Snightindicate that the makeups of
both teams will be considerably
altered from those of last week. In-
juries have caused Pat Page to shift
his battle front, while Coach Tad
Wieman is making several changes
in the hope of strengthening the
right side of the Michigan line and
supplying the backfield punch that
was so sadly lacking in the Wes-
leyan game.
Matthews To Be On Sidelines
Defense captain 'Rags' Matthews,
one of the outstanding guards in
the Big Ten last year, will be on
the sidelines because of injuries, as
will Paul Baley, quarterback, while
Trobaugh, veteran guard, was un-
able to make the trip. Swihart has
been selected by Coach Page to fill
Matthews' place in the forward
In the backfield, Coach Page has
built his tricky offense around Cap-
tain Bennett, whom arMichigan
scout describes as "the sweetest
back in the Western Conference,"
and the Wolverines must watch him
with the utmost vigilance if they
hope to halt the Hoosier's drive.
At quarter, the veteran Harrell
will probably be replaced by Bru-
baker with Ross and Hughes com-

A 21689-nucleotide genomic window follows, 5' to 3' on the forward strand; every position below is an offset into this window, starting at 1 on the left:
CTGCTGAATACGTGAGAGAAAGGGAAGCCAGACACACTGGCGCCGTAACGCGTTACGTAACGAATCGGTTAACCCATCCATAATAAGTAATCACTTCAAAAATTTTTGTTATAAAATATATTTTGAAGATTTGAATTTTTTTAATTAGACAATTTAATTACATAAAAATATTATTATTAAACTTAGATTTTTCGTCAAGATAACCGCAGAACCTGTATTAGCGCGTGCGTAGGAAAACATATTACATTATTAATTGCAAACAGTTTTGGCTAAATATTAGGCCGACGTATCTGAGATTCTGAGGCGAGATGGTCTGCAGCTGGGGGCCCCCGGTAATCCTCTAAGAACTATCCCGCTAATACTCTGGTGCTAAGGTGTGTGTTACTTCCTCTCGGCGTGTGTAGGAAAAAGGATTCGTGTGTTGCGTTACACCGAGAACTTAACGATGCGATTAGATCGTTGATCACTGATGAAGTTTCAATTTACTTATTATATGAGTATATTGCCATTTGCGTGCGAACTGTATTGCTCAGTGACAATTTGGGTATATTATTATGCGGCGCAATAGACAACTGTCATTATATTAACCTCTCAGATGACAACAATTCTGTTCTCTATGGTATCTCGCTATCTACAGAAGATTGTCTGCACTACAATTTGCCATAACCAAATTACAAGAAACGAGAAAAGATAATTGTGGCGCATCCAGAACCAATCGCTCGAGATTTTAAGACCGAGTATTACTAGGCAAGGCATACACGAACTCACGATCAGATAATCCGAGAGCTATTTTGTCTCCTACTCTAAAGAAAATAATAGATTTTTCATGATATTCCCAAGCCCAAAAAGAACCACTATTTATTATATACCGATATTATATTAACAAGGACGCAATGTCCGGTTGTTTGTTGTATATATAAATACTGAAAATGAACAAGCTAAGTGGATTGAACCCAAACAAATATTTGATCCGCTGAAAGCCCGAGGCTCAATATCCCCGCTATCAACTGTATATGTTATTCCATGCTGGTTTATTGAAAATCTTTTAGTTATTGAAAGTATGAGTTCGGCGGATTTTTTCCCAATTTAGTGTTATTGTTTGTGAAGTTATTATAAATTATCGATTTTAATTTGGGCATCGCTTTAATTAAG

pleting the quartet. In the absence
of Harrell, the punting duties will
fall to Hughes, the Crimson full-
M~c higanwill place her hopes for
victory on a greatly altered lineup,
and the result of the contest will
undoubtedly hinge largely on how
the four newcomers perform in
their first game as members of the
Varsity team this season.
Wolverine Lineup Changed
The changes in the Wolverine
line will be Draveling at right end,
Williams at right tackle and Squier
has been named as the probable
starter at right guard, although
it is possible that Steinke will get
the call. Both Williams and Drav-
eling are big men, but neither has
had any Varsity experience. It is
also expected that Cragin will start
at' left guard unless Poe's injured
knee improves considerably.
Coach Tad Wieman will also
place a completely revamped back-
field combination on the field
against the Hoosiers. Del Whittle,
letterman from the 1927 squad, will
call signals and his passing ability
should lend potency to the Michi-
gan attack. Totzke will team with
Captain Rich at the halves and is
slated to do most of the punting,
while Joe Gembis will again hold
down the fullback post.
Probable Lineups:

Lhat, ne requeswu vot Bulo ar
Azores and the United States. This,